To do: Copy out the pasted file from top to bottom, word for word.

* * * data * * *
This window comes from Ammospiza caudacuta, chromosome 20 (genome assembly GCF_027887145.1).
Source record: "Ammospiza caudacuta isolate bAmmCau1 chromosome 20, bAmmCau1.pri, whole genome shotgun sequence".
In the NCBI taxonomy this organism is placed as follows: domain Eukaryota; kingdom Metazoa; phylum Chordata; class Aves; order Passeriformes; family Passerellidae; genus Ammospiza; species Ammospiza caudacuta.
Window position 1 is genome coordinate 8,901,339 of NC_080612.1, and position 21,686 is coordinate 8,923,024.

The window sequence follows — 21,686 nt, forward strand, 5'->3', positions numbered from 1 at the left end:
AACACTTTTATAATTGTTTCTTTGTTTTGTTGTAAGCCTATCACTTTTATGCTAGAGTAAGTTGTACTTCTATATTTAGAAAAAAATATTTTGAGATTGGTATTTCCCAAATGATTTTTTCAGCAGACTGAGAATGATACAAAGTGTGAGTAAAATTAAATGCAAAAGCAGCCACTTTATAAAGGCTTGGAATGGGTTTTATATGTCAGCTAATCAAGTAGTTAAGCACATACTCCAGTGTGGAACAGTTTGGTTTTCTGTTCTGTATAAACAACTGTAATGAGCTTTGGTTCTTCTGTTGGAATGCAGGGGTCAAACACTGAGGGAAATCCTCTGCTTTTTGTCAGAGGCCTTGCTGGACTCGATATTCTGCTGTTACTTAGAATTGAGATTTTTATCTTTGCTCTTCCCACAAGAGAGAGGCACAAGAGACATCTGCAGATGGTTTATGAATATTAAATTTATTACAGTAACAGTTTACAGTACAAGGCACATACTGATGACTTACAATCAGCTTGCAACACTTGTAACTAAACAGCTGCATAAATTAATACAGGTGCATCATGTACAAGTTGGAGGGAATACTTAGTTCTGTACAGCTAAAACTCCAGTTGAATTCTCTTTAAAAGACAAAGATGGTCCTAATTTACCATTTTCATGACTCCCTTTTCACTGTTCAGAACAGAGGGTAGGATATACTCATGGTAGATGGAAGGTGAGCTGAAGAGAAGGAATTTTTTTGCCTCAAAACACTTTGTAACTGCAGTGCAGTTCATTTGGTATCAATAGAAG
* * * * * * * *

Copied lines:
This window comes from Ammospiza caudacuta, chromosome 20 (genome assembly GCF_027887145.1).
Source record: "Ammospiza caudacuta isolate bAmmCau1 chromosome 20, bAmmCau1.pri, whole genome shotgun sequence".
In the NCBI taxonomy this organism is placed as follows: domain Eukaryota; kingdom Metazoa; phylum Chordata; class Aves; order Passeriformes; family Passerellidae; genus Ammospiza; species Ammospiza caudacuta.
Window position 1 is genome coordinate 8,901,339 of NC_080612.1, and position 21,686 is coordinate 8,923,024.

The window sequence follows — 21,686 nt, forward strand, 5'->3', positions numbered from 1 at the left end:
AACACTTTTATAATTGTTTCTTTGTTTTGTTGTAAGCCTATCACTTTTATGCTAGAGTAAGTTGTACTTCTATATTTAGAAAAAAATATTTTGAGATTGGTATTTCCCAAATGATTTTTTCAGCAGACTGAGAATGATACAAAGTGTGAGTAAAATTAAATGCAAAAGCAGCCACTTTATAAAGGCTTGGAATGGGTTTTATATGTCAGCTAATCAAGTAGTTAAGCACATACTCCAGTGTGGAACAGTTTGGTTTTCTGTTCTGTATAAACAACTGTAATGAGCTTTGGTTCTTCTGTTGGAATGCAGGGGTCAAACACTGAGGGAAATCCTCTGCTTTTTGTCAGAGGCCTTGCTGGACTCGATATTCTGCTGTTACTTAGAATTGAGATTTTTATCTTTGCTCTTCCCACAAGAGAGAGGCACAAGAGACATCTGCAGATGGTTTATGAATATTAAATTTATTACAGTAACAGTTTACAGTACAAGGCACATACTGATGACTTACAATCAGCTTGCAACACTTGTAACTAAACAGCTGCATAAATTAATACAGGTGCATCATGTACAAGTTGGAGGGAATACTTAGTTCTGTACAGCTAAAACTCCAGTTGAATTCTCTTTAAAAGACAAAGATGGTCCTAATTTACCATTTTCATGACTCCCTTTTCACTGTTCAGAACAGAGGGTAGGATATACTCATGGTAGATGGAAGGTGAGCTGAAGAGAAGGAATTTTTTTGCCTCAAAACACTTTGTAACTGCAGTGCAGTTCATTTGGTATCAATAGAAG